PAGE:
Desmond Jennings was very patient at the plate, showing a very good eye and laying off of borderline pitches that early in the at-bat. He also showed off his speed, swiping second base with ease and chased a deep ball hit by Walker in the right-center field gap for a nice running catch. On the other hand he showed little to no power in BP and also lost a routine flyball in the sun while wearing sunglasses.

Justin Ruggiano looked bad at the plate, flailing at off-speed stuff down and away from starter Kevin Correia and showing little-to-no patience at the plate.

Casey Kotchman is the same as always. He did go 2-2 but one was a groundball on a hit and run that left a hole and the other was basically a bloop single. His swing is geared towards contact and looks slow to the naked eye.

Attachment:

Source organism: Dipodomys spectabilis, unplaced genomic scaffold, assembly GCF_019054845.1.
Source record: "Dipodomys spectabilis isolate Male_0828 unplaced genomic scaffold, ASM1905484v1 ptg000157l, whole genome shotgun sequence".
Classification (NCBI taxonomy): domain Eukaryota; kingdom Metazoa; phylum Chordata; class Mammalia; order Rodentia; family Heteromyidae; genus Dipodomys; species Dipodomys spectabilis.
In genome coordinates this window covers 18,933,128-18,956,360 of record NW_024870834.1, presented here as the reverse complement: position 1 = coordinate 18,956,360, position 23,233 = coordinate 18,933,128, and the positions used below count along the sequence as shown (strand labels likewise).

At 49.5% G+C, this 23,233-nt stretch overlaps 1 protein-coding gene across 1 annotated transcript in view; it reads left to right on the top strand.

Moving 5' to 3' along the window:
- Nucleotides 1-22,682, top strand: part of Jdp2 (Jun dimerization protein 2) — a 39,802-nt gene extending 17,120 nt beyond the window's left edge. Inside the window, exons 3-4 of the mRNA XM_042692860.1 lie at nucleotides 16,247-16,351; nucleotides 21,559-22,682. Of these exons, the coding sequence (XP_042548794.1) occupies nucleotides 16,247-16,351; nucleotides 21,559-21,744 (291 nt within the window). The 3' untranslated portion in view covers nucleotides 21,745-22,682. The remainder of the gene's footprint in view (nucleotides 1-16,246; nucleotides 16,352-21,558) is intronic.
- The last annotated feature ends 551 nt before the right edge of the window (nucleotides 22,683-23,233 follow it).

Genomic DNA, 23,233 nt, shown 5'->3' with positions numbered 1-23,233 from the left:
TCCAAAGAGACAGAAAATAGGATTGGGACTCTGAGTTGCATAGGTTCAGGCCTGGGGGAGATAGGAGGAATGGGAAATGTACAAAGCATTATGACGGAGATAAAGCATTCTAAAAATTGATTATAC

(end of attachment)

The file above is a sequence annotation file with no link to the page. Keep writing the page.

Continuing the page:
-I don’t know what to make of Tim Beckham. He looked awful in warm-ups, booting roughly 20% of the routine balls hits to him. He lacked range to his right in the game, having to backhand a routine groundball that he should have been able to get in front of. He does have a very strong arm, though, and was able to gun the runner down in time for the out. At the plate and in BP he worked on hitting the ball up the middle and I like that approach. It worked in one at-bat when he hit a solid line drive up the middle for a single. His base running was atrocious, taking horrible routes around the bases and showing little awareness of where the ball was, hesitating on an easy call to go first-to-third and ending up just staying put at second. He also showed little awareness in the field. On a ball hit to his left he made a play and the runner from second broke to third, he “looked” over to third to make sure the runner wasn’t going home but the runner never broke stride and went straight for home. Beckham threw to first as if the runner never broke for home. It was a lazy effort on his part assuming the runner would stop at third.